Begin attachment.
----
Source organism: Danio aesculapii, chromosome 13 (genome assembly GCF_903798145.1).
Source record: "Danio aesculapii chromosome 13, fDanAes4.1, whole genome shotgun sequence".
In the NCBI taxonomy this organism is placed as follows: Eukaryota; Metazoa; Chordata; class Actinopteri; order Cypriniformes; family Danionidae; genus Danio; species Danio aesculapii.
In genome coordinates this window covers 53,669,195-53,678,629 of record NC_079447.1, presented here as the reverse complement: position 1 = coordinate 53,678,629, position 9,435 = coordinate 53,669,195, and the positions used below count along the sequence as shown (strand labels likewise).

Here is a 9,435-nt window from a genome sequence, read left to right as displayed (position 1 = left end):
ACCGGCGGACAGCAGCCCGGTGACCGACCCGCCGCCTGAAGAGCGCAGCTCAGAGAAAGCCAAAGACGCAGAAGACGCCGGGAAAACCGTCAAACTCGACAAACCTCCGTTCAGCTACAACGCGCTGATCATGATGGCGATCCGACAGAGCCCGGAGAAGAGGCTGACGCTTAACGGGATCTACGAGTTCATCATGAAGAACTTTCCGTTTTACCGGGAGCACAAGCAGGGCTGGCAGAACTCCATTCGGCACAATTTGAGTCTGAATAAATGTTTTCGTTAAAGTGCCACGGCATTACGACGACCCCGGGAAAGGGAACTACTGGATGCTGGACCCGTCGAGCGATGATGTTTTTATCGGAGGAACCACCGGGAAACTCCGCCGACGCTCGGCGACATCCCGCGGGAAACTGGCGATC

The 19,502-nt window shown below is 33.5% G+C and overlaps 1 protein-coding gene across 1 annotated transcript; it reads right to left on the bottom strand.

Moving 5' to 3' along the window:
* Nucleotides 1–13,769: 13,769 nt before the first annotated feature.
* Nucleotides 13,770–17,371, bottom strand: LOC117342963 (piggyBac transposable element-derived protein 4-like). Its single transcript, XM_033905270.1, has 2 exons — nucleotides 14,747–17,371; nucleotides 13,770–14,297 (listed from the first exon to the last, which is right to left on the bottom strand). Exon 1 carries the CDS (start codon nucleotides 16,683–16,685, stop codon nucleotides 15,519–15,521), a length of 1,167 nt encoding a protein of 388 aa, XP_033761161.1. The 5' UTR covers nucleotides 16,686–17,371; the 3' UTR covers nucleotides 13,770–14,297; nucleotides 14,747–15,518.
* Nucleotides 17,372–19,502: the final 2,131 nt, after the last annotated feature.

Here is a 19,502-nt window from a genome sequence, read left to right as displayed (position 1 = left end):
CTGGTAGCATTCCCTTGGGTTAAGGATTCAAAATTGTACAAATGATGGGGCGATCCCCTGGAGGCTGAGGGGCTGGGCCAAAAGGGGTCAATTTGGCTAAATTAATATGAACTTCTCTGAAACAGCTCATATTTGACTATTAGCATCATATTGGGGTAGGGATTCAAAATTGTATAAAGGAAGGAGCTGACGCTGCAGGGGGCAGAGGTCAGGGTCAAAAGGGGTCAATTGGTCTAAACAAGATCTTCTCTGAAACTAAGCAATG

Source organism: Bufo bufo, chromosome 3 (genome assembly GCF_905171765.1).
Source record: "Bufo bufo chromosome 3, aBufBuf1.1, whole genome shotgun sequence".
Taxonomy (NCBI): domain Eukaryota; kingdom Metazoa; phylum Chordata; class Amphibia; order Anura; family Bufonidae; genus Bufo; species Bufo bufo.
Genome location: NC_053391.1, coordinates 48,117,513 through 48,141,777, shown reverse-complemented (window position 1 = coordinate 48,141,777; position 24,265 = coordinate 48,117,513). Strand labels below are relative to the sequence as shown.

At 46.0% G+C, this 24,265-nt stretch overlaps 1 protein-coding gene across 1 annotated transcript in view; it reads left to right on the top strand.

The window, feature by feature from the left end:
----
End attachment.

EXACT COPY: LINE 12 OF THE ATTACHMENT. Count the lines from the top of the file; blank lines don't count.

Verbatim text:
Here is a 19,502-nt window from a genome sequence, read left to right as displayed (position 1 = left end):